By Peg Lopata, Contributing Writer
Ipswich – Valerie Paavonpera, 64, is a brave and adaptable woman. Not many would leave their dream job, their country, or feel at home practically anywhere on earth. For 40 years, Paavonpera has lived abroad, including two decades in Australia. For the past 10 years, she’s lived in various locales throughout New England, including her hometown of Ipswich, MA. This was not in her plans, but a poem she wrote happily landed her here. Her current address is Charlestown, South Carolina where the warmer climate should make life a bit easier for her and her family.
Poetess and businesswoman? Yes, that’s Paavonpera. But running her own business wasn’t in the plans, either. Her company, VPR Media and Marketing, was a spontaneous creation.
“I left my dream job in Sydney, Australia as deputy head of publicity for a national public broadcaster because Pekka, my husband, was offered a job in North Queensland, Australia. I was intent to take a bit of time off, to comfortably settle into new surrounds. Then, one day I was told the area’s city council was planning a major international celebratory event. It sounded awesome. I landed the job for communications, marketing, planning, and executing the event. I decided that very week that I would create my own business,” explained Paavonpera.
That was 25 years ago. Her company, albeit somewhat modified, is still in business today. In 2001, when Paavonpera and Pekka, a native of Finland, left Australia for the U.S., they decided to become business partners. Their clients, from governments and nonprofits, to private industry are from all over the world, including such places as Iceland, Corfu, and the United Arab Emirates.
Said Paavonpera, “I do what I do best – communicating proficiently in writing and in voice. I listen attentively to my clients and advise accordingly.”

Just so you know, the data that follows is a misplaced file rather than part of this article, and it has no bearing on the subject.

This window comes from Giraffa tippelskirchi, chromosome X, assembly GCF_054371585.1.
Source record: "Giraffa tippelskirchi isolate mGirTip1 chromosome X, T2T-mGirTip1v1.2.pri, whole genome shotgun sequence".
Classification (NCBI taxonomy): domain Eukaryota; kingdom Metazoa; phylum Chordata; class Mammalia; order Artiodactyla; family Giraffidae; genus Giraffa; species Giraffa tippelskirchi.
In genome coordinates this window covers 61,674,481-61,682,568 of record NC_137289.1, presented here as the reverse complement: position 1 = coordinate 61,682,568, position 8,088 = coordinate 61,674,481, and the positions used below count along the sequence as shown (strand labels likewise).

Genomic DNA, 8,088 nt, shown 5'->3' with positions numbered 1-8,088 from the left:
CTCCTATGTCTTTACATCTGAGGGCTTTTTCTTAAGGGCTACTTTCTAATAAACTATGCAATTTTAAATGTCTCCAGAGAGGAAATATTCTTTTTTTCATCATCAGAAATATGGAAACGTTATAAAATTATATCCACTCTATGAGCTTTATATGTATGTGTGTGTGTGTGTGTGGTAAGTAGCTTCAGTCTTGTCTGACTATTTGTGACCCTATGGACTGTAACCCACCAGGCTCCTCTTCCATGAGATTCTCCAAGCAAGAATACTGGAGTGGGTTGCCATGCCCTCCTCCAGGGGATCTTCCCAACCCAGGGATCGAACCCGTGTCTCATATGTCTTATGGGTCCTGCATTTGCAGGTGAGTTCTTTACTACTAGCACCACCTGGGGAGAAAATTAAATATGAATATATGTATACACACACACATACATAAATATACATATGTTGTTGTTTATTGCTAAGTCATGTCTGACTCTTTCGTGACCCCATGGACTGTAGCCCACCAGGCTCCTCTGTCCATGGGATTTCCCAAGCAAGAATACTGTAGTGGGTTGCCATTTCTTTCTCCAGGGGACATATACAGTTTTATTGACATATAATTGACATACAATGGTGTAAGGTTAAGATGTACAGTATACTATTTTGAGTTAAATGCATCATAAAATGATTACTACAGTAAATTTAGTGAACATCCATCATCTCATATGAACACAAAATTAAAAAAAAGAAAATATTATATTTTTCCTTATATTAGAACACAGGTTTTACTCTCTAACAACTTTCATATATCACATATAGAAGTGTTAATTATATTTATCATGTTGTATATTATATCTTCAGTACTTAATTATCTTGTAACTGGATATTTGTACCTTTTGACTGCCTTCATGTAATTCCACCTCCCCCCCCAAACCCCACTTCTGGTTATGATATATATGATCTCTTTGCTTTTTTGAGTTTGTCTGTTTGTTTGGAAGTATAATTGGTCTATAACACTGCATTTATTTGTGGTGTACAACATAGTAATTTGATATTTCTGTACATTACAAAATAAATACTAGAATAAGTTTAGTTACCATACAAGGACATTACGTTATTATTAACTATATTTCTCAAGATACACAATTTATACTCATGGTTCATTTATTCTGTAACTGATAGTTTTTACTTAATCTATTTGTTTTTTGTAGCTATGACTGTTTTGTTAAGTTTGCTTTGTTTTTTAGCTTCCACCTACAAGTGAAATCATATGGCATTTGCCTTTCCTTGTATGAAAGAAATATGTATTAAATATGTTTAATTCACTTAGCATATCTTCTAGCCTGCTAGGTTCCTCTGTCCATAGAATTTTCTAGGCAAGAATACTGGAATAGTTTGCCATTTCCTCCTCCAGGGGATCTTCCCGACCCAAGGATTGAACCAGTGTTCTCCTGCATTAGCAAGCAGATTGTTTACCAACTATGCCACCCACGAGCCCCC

This business is well-suited for a woman who loves people, traveling, and collaborating with different cultures.
Worldly traveler, business owner, poetess; enjoying friends and family—she has two grown children, a daughter, Irjaliina and a son, Jay—it all made for a good life. Then two curve balls of massive proportions were thrown her way. In August 2019, Pekka suffered a spinal cord injury and became a paraplegic. Then came the coronavirus pandemic. What lay ahead was not only daunting, it was frightening. How would they manage Pekka’s care? Could they keep from catching the virus? Where would Paavonpera find respite from all the demands?
Luckily, awhile back she had written a poem about the novelist John Updike. Another poet heard her poem at a gathering in Vermont where she was living at the time. Being a friend of David Updike, one of John Updike’s sons, the fellow poet shared Paavonpera’s poem with him. David reconnected with Paavonpera—they knew each other having both lived in Ipswich as children—- about the poem, and learned she was looking for a house to rent. He had just the place: John Updike’s, his father’s home in Ipswich. They say you can’t go home again, but Paavonpera did exactly that during a time in her life where this was just the right place to be.
Paavonpera’s life is in a new phase that she could never have anticipated—no one plans for this. A tragic loss of mobility in one’s husband? A pandemic? Moving about 1000 miles? But the qualities she admires in others: being self-driven, positive, adventurous, generous with time and goodwill, she has in abundance in herself. Even in the midst of these difficult times, she offers her communications expertise pro bono to two nonprofits. Her guiding philosophy now? She said, “As much as possible, I aspire to be fully present, grateful, and kind.”